Markets Focus: Dealing with the DINK
Dual incomes and no kids adds up to plenty of discretionary income
They meet for cocktails and tapas after work, buy all the best electronics and take long snowboarding weekends. Two can live more than twice as lavishly as one when they share the same downtown starter condo. That's why luxury marketers glom on to couples with dual incomes and no kids, also known as DINKs.
Actually, this state of wedded, progeny-less bliss is not so odd. According to the Census Bureau's latest stats, 55 percent of married couples have no children under 18 - although this includes empty nesters. It also encompasses couples who are new to the workforce, and may still be underemployed, possibly paying off college debts. And many DINKs are probably saving their money for the time when they'll turn into DEWKs - dually employed with kids. But many of these duos are just as we envision them: young, unencumbered and free to spend on the good life. Let's party!
The Right Address
You may be young and loaded, but being fabulous doesn't come easy to everyone. That's why marketers of high-end condos don't sell the architecture - they sell the lifestyle with glamorous photography and model units that give a voyeuristic peek into a life more exciting than yours. To reach younger buyers hoping to become DINCs (double income, new condo) the pitch takes that voyeuristic trip onto the Internet.
The Web site for New York's District condos includes a Flash movie that hints at the transformative power of the right address. It opens with a nice-enough looking couple walking the street, side by side but not touching. As the movie progresses through shots of them inside the condo and out on the town, they get more risqué; even her breasts seem bigger. By the end, their relationship is hot, hot, hot, and she pulls him into a doorway for a sizzling kiss.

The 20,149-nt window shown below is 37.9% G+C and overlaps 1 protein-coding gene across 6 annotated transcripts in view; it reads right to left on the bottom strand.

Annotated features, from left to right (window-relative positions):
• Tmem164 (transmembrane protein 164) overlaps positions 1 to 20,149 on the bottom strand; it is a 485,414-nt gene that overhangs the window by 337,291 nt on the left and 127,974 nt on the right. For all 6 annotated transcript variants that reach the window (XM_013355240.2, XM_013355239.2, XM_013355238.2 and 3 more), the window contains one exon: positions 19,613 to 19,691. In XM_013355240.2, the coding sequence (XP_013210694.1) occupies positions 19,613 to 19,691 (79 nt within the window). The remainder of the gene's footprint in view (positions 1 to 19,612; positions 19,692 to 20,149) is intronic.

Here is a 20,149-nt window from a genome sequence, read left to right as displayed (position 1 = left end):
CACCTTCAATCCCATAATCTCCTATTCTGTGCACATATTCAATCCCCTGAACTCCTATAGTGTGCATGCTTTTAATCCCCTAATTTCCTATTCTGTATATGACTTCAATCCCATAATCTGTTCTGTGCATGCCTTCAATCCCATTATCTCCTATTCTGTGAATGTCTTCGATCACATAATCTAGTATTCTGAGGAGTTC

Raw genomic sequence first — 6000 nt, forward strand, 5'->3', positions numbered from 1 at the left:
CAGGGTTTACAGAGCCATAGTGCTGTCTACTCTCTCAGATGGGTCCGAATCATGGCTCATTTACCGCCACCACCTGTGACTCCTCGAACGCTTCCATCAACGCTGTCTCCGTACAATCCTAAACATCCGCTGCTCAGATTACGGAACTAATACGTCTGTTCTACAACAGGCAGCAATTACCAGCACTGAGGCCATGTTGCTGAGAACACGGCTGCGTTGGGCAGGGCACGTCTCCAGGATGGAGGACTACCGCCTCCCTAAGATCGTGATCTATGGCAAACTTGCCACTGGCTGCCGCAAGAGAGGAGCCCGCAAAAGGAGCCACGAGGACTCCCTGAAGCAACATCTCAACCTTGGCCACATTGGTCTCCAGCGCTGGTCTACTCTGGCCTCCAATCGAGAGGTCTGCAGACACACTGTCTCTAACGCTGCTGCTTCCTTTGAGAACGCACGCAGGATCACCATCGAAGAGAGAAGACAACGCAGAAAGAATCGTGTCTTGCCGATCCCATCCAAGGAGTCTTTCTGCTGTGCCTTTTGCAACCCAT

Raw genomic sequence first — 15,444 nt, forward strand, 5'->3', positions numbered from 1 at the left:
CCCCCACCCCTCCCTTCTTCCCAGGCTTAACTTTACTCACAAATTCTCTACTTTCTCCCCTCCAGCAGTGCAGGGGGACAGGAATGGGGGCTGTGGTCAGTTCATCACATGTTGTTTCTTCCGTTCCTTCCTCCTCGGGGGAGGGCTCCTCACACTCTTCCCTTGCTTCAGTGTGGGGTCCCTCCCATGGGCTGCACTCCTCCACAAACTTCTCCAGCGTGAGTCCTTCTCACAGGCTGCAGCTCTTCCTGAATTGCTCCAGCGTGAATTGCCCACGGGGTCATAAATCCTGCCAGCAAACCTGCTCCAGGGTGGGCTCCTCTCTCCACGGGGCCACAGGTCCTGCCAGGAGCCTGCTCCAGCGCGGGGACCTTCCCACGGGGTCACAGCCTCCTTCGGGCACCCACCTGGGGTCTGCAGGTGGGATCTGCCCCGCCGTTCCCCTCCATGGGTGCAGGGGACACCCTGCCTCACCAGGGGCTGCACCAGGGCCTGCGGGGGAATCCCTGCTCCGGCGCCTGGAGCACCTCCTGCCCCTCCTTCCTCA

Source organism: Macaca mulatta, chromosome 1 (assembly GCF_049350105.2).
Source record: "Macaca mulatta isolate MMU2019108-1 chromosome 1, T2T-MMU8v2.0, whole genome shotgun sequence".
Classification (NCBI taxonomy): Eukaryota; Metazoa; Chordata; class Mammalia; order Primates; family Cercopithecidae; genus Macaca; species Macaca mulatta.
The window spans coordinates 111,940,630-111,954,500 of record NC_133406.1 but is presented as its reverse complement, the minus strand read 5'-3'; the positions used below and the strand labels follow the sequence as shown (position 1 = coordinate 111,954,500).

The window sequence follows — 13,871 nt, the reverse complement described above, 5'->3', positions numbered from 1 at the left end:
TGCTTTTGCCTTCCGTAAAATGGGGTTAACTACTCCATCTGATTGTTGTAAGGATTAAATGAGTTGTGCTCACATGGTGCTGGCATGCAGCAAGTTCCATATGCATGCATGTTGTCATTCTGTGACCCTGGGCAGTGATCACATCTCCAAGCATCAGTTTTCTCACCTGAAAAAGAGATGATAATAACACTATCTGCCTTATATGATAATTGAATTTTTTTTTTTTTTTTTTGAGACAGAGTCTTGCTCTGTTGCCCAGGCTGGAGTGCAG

For the Rob Clark condominium project in Los Angeles, the Athena Group created an eponymous, fictional character, building a life for him online as well as IRL. The fictional Clark is something of a playboy, and every morning the model apartment is strewn with clothes that seem to have been thrown off in an evening's abandon. Clark even threw an Oscars party for actor Forest Whitaker - but left early, so everyone missed him.
"People aspire to become him and part of his life," says Harry Durbin, Athena Group's marketing director. "With this aspirational model comes young people - and they know how to use the Internet better than anybody."
Online, Durbin produced a model apartment with clickable features, as well as a virtual walkthrough. Rob has a MySpace page, and there's a Flash movie promoting the project on YouTube. The result, boasts Durbin, is that the Rob Clark is "the most successful condo project in LA - and probably the only one that's been selling."
We'd expect these paired-up but not settled-down folks to be frequent flyers. That's why SNOW magazine looked to Zinio's digital distribution service to find readers from Rome to Riyadh. The controlled-circ Bonnier title, tagline "Life, lifts, luxury," is distributed at fancy resorts and special events and mailed to 12,500 people who help spend more than $2.3 billion on ski equipment and apparel, and an additional $6 billion on related travel and accommodations each year. But catching up to peripatetic subscribers can be tough.
"Our readers are jetting back and forth, and a lot are second-home owners," says publisher Barbara Sanders. "They're jetting to Aspen or hopping on a plane to Europe, especially in the ski season."
Zinio publishes exact digital copies of magazines that are available only to subscribers. Sanders says her readers appreciate being able to read the pub on the plane via their laptops instead of lugging the print version. Many of them also like saving a tree or two by eschewing print altogether.